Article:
Figure 4: A diagram showing the structure of RNA transposons and how they move about within the genome. The LINE-1 element contains two open reading frames (ORFs). The ORF is a segment of a gene that encodes amino acids and is translated into protein without stop codons. Besides them, LINE-1 also contains a 5’ untranslated region (5’ UTR) that binds RNA polymerase so that the ORFs can be transcribed. ORF1 and ORF2 are then translated into protein. The ORF2 protein has an active role in directing the movement once they bind the mRNA form of the transposable element (with the help of ORF1 proteins). In particular, ORF2 has endonuclease activity, which means that it can cleave the target DNA within the genome. Besides that, it also has reverse transcriptase activity, meaning that it can make DNA from mRNA. As a result, the translated ORF2 can convert transposable element mRNAs into DNA and cleave a new target location allowing the transposable element DNA to be inserted. This figure was adapted from Levin & Moran (2011)’s ”Dynamic interactions between transposable elements and their hosts” and Ostertag & Kazazian (2005)’s “Retrotransposition and Human Disorders”.


Overactive transposons cause diseases


You might ask - what happens when these mobile sequences go rogue and start to move about uncontrollably as they like within the genome?


Well, this essentially translates to bad news for the host in the short term. And that’s because this event causes local and more widespread mutations, which could lead to undesirable changes in gene expression and thereby cause diseases.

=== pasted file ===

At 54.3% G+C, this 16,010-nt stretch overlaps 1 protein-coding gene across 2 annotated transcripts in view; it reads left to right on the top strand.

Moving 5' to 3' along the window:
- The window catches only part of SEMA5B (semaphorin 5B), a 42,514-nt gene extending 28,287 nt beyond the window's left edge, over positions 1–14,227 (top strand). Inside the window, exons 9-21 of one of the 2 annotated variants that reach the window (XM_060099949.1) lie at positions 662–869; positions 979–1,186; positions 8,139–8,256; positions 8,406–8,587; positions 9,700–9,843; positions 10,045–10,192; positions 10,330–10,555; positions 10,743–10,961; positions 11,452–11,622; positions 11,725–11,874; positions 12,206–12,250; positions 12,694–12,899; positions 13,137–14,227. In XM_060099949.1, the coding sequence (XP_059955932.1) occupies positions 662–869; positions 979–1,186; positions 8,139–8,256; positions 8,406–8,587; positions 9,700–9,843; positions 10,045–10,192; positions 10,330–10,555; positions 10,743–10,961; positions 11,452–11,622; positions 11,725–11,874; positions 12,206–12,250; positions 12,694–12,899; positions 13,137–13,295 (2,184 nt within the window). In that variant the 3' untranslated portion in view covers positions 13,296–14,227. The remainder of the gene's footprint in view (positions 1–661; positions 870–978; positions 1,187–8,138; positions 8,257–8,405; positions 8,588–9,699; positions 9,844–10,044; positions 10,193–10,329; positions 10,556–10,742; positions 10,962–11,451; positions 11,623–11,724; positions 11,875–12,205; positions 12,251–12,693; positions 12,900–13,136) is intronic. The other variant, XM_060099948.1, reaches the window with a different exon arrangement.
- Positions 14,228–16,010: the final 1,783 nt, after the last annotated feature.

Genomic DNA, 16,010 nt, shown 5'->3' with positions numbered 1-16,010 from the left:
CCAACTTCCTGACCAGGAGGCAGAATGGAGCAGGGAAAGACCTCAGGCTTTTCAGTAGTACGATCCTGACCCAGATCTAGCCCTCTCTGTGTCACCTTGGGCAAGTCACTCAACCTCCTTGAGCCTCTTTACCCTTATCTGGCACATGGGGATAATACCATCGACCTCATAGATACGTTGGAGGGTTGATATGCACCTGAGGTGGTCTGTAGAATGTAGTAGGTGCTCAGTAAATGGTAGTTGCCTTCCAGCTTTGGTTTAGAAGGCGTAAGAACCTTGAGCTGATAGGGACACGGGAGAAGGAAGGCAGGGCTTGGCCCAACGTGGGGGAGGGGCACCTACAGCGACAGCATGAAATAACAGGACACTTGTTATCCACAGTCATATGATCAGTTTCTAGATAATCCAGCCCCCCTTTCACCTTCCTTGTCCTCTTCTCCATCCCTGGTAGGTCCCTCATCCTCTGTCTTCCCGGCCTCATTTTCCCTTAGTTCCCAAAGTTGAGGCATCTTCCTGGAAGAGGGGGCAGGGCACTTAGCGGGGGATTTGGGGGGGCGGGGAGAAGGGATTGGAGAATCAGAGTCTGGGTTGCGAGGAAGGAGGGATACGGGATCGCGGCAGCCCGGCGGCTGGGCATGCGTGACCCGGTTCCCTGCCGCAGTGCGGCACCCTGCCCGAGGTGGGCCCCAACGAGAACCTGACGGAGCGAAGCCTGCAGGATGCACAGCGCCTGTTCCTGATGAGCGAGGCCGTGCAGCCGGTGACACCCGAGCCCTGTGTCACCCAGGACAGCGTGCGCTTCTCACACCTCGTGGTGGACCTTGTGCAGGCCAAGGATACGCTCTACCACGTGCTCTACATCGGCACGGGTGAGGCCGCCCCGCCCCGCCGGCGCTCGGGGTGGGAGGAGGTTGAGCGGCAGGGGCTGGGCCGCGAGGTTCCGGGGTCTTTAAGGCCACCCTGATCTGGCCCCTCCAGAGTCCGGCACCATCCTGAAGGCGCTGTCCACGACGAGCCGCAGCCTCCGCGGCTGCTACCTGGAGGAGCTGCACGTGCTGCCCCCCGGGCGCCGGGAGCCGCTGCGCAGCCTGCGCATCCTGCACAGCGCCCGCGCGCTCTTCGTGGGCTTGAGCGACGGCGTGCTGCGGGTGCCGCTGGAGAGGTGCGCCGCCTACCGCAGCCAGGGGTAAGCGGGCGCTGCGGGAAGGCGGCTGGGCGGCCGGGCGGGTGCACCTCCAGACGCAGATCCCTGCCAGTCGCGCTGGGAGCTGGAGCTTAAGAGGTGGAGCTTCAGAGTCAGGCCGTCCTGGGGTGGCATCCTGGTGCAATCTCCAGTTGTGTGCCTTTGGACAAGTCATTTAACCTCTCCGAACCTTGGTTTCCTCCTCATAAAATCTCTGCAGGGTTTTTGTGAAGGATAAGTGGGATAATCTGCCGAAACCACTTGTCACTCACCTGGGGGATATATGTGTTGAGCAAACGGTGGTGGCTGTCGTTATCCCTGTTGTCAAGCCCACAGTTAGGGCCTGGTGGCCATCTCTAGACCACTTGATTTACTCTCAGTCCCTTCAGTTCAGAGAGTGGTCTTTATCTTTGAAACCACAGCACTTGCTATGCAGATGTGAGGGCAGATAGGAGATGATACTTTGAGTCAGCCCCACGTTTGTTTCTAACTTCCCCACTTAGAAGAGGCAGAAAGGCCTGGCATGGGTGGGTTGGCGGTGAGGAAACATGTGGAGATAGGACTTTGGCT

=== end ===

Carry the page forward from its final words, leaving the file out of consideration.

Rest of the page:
To begin with, local changes include the insertion of transposons into promoters, i.e. the DNA located in front of genes where transcription is initiated, which can lead to the overexpression of genes. This, essentially, is the hallmark of many variants of cancer.


On the other hand, large-scale structural changes in chromosomes such as deletions (i.e. removal of large sequences of DNA) are quite frequent. As a result, mutations arising from the removal of DNA transposons can lead to the disruption of promoters and lowered levels of gene expression. For example, if a gene important in suppressing tumours is poorly expressed, that will allow tumour cells to proliferate uncontrollably. In short, terrible news as well.


And not to mention, there are 65 documented genetic diseases that can be caused by the insertion of transposable elements within egg and sperm cells. This, in turn, leads to the development of hereditary conditions, whereby examples of such diseases include breast cancer and a blood coagulation disease known as haemophilia.


How does the host fight against transposon activity?

As you probably would have figured out at this point, it can be difficult for the host to survive persistent insertion events, particularly if there has been an accumulation of mutations within vital genes.


Nonetheless, the good news is that many organisms have evolved mechanisms such as methylating their DNA to protect themselves against such events. Methylation is a gene-inactivating process whereby a small molecule tag (a methyl group) is deposited onto the guanine nucleotides. This ultimately leads to the DNA becoming tightly wrapped and inaccessible to the transcription machinery.